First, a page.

The city is said to have been one of the oppida of the Senones, one of the oldest Celtic tribes living in Gaul. It is mentioned as Agedincum by Julius Caesar several times in his .
The Roman city was built during the first century BC and surrounded by walls during the third. It still retains today the skeleton of its Roman street plan. The site was referred to by Ammianus Marcellinus as Senones (oppidum Senonas), where the future emperor Julian faced an Alamannic siege for a few months, but it did not become an administrative center until after the reorganization of the Roman Empire in 375, when it was the chief town of Lugdunensis Quarta.
During the Middle Ages its archbishops held the prestigious role of primate of Gaul and Germany. The Hôtel de Sens in Paris was their official residence in that city. The Archdiocese of Sens ruled over the dioceses of Chartres, Auxerre, Meaux, Paris, Orléans, Nevers and Troyes, summarized by the acronym CAMPONT .
Starting from 1135, the cathedral of Sens, dedicated to Saint Stephen, was rebuilt as one of the first Gothic cathedrals. There, in 1234, Louis IX of France celebrated his wedding to Marguerite of Provence. Sens witnessed the trial of Peter Abelard. Pope Alexander III sojourned for some time in the city, and there also Thomas Becket spent part of his exile between 1162 and 1165. The Archdiocese of Sens hosted a number of church councils and the first Archbishop of Upsalla was consecrated there. William of Sens was the principal architect of Canterbury Cathedral.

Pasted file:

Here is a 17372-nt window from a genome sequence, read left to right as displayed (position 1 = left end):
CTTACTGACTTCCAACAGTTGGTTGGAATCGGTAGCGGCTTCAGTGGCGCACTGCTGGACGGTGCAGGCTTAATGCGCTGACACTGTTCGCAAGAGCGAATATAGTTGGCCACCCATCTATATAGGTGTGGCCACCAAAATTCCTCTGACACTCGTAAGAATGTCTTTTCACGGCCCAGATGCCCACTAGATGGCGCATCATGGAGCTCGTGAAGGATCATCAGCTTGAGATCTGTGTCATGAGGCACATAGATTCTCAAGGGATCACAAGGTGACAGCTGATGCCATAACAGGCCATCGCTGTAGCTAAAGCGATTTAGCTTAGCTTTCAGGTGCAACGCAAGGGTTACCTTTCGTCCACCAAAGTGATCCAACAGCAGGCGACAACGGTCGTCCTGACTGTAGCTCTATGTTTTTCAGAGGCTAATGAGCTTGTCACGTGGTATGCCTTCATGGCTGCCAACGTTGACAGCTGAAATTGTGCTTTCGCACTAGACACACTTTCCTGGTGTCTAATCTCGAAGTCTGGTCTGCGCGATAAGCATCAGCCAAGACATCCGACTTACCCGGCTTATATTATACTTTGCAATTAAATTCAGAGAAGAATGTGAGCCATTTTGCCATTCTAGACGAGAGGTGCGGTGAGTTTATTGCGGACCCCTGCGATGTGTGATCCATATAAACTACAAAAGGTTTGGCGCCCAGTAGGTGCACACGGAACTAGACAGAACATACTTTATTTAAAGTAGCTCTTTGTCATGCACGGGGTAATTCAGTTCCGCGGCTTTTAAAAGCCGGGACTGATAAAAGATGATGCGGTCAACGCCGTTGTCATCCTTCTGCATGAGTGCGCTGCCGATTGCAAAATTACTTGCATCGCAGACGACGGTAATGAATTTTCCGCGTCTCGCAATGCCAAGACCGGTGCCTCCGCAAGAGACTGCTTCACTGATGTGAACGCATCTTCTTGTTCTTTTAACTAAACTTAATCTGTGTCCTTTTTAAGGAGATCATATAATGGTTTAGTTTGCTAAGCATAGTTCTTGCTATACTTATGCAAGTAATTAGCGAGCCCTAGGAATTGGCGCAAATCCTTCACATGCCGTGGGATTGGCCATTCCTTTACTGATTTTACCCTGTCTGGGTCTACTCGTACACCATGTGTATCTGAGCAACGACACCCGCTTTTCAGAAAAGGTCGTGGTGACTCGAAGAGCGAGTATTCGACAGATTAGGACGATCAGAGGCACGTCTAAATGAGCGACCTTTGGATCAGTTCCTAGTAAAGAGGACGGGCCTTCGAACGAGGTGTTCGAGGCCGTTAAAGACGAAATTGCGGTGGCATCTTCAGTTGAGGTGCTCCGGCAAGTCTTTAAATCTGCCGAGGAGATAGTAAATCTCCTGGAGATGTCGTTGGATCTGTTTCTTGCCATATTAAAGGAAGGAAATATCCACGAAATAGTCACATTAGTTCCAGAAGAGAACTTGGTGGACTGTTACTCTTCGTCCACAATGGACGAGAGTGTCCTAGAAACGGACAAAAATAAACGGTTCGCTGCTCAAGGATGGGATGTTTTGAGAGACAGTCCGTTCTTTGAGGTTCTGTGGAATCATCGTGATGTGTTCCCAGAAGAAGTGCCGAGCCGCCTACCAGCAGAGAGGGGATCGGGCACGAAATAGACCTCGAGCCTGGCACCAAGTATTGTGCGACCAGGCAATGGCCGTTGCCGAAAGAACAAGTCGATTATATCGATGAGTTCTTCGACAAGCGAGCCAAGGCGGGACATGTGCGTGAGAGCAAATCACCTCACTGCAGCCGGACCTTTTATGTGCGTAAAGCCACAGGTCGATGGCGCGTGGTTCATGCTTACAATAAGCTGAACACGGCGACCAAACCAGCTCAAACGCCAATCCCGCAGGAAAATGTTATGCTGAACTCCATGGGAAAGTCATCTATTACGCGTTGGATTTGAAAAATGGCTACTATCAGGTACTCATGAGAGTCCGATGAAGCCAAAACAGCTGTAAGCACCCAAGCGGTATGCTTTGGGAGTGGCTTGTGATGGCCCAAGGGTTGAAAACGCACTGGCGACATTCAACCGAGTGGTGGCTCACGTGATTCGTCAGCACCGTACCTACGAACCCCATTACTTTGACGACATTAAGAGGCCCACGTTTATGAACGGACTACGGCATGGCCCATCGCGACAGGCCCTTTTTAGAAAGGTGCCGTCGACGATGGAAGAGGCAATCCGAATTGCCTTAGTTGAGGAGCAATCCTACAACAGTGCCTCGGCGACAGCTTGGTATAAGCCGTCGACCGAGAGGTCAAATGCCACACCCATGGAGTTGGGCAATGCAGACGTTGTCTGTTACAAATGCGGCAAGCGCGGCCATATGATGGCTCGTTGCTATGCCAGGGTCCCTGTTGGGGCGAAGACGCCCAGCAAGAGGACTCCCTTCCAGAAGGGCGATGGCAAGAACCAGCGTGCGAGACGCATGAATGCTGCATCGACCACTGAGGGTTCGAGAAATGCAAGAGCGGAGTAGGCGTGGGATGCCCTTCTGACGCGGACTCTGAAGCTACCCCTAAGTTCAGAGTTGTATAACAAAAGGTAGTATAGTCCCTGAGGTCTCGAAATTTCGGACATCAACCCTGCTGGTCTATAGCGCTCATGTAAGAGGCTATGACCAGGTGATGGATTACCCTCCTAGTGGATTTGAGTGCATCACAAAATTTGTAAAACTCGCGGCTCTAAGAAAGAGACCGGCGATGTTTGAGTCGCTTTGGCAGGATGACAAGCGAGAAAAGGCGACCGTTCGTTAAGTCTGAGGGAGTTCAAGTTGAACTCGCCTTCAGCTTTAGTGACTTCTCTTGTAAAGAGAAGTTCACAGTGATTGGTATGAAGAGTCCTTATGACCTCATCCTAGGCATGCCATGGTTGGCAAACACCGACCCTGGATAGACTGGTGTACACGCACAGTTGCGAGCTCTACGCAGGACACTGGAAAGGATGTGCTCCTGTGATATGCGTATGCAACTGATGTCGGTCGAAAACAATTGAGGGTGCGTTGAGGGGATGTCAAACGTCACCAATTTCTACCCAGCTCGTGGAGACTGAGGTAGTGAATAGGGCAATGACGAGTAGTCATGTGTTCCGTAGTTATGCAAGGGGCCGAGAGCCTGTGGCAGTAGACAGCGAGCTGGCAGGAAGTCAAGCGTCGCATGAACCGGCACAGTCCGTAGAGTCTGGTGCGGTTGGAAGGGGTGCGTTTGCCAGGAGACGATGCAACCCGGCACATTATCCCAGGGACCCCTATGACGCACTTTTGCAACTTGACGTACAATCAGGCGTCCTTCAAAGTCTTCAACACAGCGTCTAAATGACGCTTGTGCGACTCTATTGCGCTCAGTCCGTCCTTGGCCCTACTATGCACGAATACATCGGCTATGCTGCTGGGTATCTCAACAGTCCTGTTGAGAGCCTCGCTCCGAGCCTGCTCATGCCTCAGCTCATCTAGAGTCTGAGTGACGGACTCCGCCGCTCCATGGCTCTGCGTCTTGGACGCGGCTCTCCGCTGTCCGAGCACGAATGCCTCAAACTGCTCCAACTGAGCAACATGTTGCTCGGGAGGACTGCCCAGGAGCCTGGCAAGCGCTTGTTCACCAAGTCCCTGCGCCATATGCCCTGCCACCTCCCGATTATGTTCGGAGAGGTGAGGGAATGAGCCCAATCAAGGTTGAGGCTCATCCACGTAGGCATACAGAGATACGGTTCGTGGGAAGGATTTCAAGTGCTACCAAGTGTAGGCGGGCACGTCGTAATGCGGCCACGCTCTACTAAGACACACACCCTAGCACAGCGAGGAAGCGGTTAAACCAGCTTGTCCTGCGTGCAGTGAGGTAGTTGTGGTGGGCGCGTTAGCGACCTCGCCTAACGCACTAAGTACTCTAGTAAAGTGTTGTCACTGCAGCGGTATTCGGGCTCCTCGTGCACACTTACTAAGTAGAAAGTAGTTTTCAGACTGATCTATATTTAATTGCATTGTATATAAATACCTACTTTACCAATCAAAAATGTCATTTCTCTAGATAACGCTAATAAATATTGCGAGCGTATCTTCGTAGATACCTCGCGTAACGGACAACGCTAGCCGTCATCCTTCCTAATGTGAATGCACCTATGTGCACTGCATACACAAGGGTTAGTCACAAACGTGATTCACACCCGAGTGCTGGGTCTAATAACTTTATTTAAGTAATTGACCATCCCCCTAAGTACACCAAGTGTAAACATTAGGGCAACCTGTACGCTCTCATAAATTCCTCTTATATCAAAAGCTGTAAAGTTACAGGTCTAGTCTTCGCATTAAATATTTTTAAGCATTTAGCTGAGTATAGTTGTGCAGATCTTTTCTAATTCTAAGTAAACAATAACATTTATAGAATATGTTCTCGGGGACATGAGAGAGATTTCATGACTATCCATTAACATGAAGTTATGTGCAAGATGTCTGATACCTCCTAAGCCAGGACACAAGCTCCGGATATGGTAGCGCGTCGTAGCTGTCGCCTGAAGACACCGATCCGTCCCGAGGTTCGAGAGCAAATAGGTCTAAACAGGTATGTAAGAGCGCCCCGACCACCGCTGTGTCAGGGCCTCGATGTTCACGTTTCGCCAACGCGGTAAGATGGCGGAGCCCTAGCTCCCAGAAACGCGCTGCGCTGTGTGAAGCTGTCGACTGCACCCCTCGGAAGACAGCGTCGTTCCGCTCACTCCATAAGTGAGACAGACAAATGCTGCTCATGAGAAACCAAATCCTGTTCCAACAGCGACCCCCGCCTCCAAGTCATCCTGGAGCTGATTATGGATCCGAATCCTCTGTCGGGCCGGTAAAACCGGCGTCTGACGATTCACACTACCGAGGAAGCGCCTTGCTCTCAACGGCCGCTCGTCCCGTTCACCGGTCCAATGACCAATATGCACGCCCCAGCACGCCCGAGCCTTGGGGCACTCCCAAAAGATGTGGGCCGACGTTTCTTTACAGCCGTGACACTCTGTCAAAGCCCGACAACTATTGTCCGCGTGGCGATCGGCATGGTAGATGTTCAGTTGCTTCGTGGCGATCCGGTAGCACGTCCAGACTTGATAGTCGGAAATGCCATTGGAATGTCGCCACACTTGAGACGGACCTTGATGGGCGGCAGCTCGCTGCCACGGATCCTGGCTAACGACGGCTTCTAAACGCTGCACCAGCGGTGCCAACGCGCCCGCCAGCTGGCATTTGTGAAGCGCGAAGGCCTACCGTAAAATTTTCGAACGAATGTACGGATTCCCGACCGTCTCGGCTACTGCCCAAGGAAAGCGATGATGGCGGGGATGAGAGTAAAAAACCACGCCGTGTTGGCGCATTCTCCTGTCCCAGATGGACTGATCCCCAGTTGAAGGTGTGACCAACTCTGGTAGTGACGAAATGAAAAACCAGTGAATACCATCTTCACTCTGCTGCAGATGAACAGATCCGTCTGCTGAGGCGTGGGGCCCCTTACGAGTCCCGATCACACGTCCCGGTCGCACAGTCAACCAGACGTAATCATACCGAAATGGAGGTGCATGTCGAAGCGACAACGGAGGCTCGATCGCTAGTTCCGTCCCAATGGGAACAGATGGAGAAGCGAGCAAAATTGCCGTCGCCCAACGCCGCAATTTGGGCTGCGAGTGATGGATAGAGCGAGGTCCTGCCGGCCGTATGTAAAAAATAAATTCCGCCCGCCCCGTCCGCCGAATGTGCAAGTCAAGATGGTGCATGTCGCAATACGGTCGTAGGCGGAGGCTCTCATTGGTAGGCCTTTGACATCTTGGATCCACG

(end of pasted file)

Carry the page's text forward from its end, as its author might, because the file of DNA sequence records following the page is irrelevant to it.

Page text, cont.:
Sens experienced troublesome times during the Wars of Religion.
The city declined after Paris was elevated to archdiocese in 1622. Since 2002 Sens remains an archbishopric (though the incumbent resides in Auxerre since 1929?) but with no metropolitical function (no pallium or marriage appeals).
Despite the creation of new regions, Sens remains subject to the Paris cour d'appel.